What started as a program to address poor school attendance has seen a group of Derby teenagers gain self confidence and feeling happier and healthier.
Red Cross partnered with the high school and local agencies such as police, Aboriginal Health Clinic and employment agency to deliver Deadly Munga's (young women) supporting Aboriginal teens in the regional Kimberley town in Western Australia.
Red Cross PHaMS Officer, Christine Boddington coordinated the 10 week program for students, aged 13 to 18.
"We wanted to help these teenagers break the cycle of dropping out of school, getting a boyfriend and getting pregnant and to also provide education and awareness on the harmful effects of alcohol and drugs.
"The program identified contributing factors behind their poor school attendance, like drug and alcohol use, social isolation and low self esteem. So we provided a range of sessions to address these issues," Christine said.
"Like our save-a-mate alcohol and other drugs program, suicide prevention, helping the girls complete their resumes, cooking lessons and even a trip to Broome for a day of pampering.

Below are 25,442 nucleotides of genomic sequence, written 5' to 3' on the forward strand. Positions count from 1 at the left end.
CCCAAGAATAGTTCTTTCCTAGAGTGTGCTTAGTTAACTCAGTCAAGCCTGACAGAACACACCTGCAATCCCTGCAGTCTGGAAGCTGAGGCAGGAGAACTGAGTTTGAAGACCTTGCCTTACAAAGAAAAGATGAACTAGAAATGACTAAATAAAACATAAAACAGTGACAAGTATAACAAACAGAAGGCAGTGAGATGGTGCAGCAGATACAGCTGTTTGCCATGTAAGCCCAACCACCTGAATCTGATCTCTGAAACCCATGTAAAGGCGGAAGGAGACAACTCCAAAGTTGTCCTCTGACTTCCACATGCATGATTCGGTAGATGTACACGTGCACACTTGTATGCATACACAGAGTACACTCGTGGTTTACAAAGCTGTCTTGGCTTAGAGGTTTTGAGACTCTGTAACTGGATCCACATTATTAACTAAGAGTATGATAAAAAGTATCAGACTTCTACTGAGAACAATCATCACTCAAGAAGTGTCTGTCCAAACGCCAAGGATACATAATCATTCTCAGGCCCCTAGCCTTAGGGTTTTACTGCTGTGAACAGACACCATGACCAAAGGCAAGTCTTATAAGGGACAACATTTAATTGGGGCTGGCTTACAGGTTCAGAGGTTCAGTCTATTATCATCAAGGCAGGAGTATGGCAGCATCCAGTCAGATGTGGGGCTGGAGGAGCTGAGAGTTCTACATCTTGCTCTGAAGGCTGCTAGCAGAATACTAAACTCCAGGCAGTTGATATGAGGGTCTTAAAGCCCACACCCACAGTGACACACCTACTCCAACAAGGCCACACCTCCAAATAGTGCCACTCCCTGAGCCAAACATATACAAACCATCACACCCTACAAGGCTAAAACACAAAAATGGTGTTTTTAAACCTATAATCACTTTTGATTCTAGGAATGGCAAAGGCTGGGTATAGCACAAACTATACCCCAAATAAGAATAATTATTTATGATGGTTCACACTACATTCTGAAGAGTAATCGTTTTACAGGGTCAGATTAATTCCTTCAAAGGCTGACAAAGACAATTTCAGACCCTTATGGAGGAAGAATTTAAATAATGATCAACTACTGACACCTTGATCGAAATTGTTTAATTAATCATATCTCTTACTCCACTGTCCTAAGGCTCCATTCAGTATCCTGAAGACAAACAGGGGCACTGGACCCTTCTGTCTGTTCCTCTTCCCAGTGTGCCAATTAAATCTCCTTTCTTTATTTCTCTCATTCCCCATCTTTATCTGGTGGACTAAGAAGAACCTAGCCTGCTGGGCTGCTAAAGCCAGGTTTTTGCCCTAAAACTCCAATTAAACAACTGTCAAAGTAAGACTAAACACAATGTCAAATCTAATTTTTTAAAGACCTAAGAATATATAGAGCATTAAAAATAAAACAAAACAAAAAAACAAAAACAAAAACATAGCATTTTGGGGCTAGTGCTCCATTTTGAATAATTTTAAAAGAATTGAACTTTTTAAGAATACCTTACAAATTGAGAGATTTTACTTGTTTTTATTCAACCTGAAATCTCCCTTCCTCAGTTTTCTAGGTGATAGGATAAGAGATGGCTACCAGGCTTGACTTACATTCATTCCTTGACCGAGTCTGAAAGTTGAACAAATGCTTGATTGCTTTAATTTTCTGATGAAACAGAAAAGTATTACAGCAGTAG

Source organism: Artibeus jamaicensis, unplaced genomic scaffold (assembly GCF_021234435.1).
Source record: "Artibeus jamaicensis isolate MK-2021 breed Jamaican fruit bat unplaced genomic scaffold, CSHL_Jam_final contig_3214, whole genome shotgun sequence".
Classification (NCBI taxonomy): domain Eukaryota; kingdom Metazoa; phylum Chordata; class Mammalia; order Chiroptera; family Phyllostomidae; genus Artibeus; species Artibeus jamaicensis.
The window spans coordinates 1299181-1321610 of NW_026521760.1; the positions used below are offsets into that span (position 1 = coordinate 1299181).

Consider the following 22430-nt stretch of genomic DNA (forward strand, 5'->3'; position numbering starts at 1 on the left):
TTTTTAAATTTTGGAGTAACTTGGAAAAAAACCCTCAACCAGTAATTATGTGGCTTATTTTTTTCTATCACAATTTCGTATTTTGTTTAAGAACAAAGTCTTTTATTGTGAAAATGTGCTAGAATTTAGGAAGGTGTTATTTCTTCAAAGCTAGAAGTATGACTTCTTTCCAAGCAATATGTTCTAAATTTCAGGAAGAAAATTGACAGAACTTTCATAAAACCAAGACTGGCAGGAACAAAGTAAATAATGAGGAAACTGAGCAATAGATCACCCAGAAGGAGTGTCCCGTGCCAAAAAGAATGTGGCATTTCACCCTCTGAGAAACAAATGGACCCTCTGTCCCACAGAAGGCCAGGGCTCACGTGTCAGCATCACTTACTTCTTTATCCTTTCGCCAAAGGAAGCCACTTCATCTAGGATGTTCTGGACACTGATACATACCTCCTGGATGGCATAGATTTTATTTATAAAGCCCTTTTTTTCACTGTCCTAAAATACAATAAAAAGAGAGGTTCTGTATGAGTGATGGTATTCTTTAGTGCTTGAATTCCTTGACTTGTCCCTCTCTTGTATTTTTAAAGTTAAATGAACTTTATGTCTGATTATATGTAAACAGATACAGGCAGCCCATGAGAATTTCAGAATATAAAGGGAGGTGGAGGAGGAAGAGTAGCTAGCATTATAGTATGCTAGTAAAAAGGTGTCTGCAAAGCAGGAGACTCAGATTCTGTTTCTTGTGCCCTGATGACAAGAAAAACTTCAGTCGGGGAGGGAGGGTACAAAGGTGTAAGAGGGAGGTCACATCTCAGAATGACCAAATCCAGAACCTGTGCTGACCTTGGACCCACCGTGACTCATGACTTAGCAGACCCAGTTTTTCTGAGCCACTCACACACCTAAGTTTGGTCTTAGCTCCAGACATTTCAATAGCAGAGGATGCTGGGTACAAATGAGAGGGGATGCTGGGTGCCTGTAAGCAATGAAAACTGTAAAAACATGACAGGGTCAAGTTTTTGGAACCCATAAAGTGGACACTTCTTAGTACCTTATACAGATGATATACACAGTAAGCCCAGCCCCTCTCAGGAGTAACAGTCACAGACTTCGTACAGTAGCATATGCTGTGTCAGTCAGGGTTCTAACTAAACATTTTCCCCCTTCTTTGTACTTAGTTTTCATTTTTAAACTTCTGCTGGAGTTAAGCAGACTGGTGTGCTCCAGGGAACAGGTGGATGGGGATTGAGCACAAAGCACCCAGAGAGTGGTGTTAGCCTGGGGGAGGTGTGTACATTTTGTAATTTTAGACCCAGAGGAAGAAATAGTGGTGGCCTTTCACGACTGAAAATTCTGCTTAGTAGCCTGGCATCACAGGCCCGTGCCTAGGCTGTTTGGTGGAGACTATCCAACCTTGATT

Christine says the success of the program was the students setting their own goals and tangible rewards and the holistic approach, with several agencies coming together to support the young women.
"As the weeks progressed the girls opened up and gained a lot from sharing and hearing each others stories."
"They realised they all had similar backgrounds and could see the importance and benefit of mentoring and supporting each other," Christine said.
The result was not only improved school attendance, but greater confidence, new skills and information which they shared with their families and a greater understanding of the impact of drug and alcohol use on themselves and community.
The teenagers are planning to hold a fashion parade wearing clothing from Red Cross shop in Broome to thank our team for their support.